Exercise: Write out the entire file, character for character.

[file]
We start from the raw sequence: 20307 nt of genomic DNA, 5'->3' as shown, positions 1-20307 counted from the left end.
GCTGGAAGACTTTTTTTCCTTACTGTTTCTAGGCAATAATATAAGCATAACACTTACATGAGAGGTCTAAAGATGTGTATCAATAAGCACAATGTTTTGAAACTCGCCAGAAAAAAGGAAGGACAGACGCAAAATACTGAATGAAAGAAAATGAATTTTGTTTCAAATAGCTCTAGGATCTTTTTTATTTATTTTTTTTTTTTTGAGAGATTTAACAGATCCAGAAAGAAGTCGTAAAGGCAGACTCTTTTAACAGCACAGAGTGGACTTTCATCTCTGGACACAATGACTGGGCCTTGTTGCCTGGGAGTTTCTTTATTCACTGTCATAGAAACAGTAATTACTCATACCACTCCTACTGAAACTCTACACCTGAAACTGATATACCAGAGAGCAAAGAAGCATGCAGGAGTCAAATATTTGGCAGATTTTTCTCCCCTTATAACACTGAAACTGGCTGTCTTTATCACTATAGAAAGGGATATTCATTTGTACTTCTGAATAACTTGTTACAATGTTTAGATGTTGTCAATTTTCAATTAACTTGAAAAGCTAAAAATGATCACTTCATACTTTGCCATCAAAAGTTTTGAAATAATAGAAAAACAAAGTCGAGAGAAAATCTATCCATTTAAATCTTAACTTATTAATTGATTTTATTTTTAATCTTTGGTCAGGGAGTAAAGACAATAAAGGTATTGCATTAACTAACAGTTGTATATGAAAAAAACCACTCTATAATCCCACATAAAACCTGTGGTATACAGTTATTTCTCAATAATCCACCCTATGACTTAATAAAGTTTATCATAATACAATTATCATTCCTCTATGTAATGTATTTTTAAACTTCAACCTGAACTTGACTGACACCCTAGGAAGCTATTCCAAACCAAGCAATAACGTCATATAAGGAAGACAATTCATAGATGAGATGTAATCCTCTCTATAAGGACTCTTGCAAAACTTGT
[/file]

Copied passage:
We start from the raw sequence: 20307 nt of genomic DNA, 5'->3' as shown, positions 1-20307 counted from the left end.
GCTGGAAGACTTTTTTTCCTTACTGTTTCTAGGCAATAATATAAGCATAACACTTACATGAGAGGTCTAAAGATGTGTATCAATAAGCACAATGTTTTGAAACTCGCCAGAAAAAAGGAAGGACAGACGCAAAATACTGAATGAAAGAAAATGAATTTTGTTTCAAATAGCTCTAGGATCTTTTTTATTTATTTTTTTTTTTTTGAGAGATTTAACAGATCCAGAAAGAAGTCGTAAAGGCAGACTCTTTTAACAGCACAGAGTGGACTTTCATCTCTGGACACAATGACTGGGCCTTGTTGCCTGGGAGTTTCTTTATTCACTGTCATAGAAACAGTAATTACTCATACCACTCCTACTGAAACTCTACACCTGAAACTGATATACCAGAGAGCAAAGAAGCATGCAGGAGTCAAATATTTGGCAGATTTTTCTCCCCTTATAACACTGAAACTGGCTGTCTTTATCACTATAGAAAGGGATATTCATTTGTACTTCTGAATAACTTGTTACAATGTTTAGATGTTGTCAATTTTCAATTAACTTGAAAAGCTAAAAATGATCACTTCATACTTTGCCATCAAAAGTTTTGAAATAATAGAAAAACAAAGTCGAGAGAAAATCTATCCATTTAAATCTTAACTTATTAATTGATTTTATTTTTAATCTTTGGTCAGGGAGTAAAGACAATAAAGGTATTGCATTAACTAACAGTTGTATATGAAAAAAACCACTCTATAATCCCACATAAAACCTGTGGTATACAGTTATTTCTCAATAATCCACCCTATGACTTAATAAAGTTTATCATAATACAATTATCATTCCTCTATGTAATGTATTTTTAAACTTCAACCTGAACTTGACTGACACCCTAGGAAGCTATTCCAAACCAAGCAATAACGTCATATAAGGAAGACAATTCATAGATGAGATGTAATCCTCTCTATAAGGACTCTTGCAAAACTTGT